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Sep 1, 2004 12:00 AM
I cringe when I hear a company is seeking a sales manager with a track record of at least five years. The buyer-seller landscape has changed so dramatically during the past five years that the traditional notion of sales management has lost relevance.
Until recently, sales management has reflected some universal assumptions:
So-called “sales gurus” and motivational speakers sell seminars, books and tapes promoting sales “secrets” that purportedly made them successful years ago. It's disingenuous to admit the selling climate has changed fundamentally in recent years, while advocating sales tactics that may have been successful 30 years ago.
The fact is that, like it or not, selling print in 2004 is much different from selling in 1970, 1980 or even 1995. It has less to do with economic difficulties than with such issues as the commoditization of print, consolidation of supplier lists, the responsibilities of those charged with buying print and the addition of distribution services by suppliers.
Today, sales is more than a department. Business itself often is described as the process of acquiring, understanding, satisfying and retaining customers. Acquiring orders is not the sole objective. Orders represent the result of establishing unique perceived customer benefits. In other words, it's necessary to establish the unique conditions that lead to sales. The artifice involved in getting past a buying organization's gatekeeper may be part of a salesperson's bag of tricks, but that has little to do with establishing a decent buyer-seller relationship.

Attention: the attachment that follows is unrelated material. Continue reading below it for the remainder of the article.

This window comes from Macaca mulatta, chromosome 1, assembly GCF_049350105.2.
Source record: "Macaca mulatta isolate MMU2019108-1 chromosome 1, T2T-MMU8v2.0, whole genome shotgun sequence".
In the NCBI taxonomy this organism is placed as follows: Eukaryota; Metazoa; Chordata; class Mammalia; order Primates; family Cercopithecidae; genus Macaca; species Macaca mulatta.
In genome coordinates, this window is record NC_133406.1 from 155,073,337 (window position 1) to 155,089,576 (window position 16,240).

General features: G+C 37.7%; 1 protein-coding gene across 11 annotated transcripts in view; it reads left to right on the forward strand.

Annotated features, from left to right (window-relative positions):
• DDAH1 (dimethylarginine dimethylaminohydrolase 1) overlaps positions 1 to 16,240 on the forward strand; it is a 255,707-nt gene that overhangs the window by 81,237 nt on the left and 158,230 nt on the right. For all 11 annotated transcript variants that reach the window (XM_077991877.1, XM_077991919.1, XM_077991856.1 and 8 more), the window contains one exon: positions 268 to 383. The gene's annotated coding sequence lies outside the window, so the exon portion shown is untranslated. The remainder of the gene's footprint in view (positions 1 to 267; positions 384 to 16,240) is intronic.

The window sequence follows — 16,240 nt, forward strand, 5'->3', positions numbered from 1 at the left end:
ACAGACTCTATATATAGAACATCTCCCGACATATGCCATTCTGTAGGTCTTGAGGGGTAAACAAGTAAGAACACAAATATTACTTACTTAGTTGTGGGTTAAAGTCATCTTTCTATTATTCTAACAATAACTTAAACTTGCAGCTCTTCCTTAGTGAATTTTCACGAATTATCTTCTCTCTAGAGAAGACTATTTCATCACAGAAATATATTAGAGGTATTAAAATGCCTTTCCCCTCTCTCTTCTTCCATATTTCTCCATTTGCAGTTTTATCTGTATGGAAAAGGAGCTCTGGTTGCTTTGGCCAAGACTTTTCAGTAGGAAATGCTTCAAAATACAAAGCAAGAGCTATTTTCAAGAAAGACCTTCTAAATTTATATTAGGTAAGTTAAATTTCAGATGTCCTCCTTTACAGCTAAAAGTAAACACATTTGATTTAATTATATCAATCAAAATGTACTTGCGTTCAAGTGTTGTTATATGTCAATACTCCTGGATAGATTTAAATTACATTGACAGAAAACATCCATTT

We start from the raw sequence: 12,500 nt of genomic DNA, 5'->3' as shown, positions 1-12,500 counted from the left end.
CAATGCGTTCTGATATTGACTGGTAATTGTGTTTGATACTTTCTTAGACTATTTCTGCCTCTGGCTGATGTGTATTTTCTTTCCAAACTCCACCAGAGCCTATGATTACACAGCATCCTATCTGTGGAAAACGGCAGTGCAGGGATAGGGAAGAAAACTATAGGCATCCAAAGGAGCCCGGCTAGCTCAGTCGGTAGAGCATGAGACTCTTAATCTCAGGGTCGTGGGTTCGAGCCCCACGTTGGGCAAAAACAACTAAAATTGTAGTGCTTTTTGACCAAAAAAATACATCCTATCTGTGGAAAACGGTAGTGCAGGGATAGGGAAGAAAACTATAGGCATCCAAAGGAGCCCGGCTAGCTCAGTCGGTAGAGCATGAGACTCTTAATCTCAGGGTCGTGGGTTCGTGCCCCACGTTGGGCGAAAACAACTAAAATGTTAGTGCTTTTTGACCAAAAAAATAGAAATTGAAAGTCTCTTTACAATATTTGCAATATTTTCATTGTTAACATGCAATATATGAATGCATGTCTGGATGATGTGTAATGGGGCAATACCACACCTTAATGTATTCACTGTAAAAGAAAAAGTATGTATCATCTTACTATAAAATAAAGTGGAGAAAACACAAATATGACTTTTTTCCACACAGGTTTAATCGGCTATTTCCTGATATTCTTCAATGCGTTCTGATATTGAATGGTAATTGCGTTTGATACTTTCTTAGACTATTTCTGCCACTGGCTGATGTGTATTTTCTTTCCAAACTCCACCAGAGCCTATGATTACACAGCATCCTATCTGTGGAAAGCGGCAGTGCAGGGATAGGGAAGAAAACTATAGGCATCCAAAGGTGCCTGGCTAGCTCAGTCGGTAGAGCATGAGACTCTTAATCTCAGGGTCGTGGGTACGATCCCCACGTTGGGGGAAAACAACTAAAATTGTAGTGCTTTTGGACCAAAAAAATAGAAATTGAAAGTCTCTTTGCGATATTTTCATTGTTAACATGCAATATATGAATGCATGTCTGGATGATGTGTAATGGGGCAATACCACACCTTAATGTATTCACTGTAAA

Sales management today should concentrate on matching customer needs with the supplier's unique capabilities to leverage profitability for both organizations. That sounds easy but is very difficult. It presupposes an understanding of the needs, not simply the wants, of a buying organization. That requires research, curiosity, analytical skills, patience, empathy and a general knowledge of business behavior.
Having developed some idea of an organization's business needs, sales management and print company executives need to articulate the unique perceived benefits that will address those specific needs. Several years ago, it still was possible to develop a one-size-fits-all mission statement or strategy. Today, commoditization usually demands customized solutions. That, in turn, requires involvement by management in the selling process, which has become account-centric rather than salesforce-centric.
Different accounts have different programs and needs, and the daily activities of sales and customer service reps must be responsive to those differences. I believe the notion of a homogeneous sales force is dying rapidly, if it is not already dead. Print companies that are well into systematic account development will not have two salespeople or CSRs sharing the same everyday duties and responsibilities.
The role of the successful salesperson has become increasingly that of an identifier and creator of opportunities. Customization in response to customer needs is an organizational effort that demands active management involvement.
I am often struck by the disparity between the advice of many consultants and writers versus the reality of everyday management. I'm in favor of procedures, programs and standardized workflow as much as the next person — it's difficult to disagree with themes of consistency and standardization.
However, I marvel at the irony of many trade show speakers who passionately advocate the need for consistency to an audience with experiences that belie that theme. In most cases, companies have violated or compromised their own policies and procedures to serve their largest, most profitable custom- ers. It's likely that a print company's willingness to disregard industry norms is the reason those precious customers are in the account portfolio.
I would argue that, increasingly, corporate success in the graphic-arts industry is the result of management's willingness and ability to selectively stretch, if not break, its own rules and regulations. Profit is the result of doing the extra-ordinary, not the routine.
Dick Gorelick is president of Gorelick & Associates and the Graphic Arts Sales Foundation. He can be reached at email@example.com.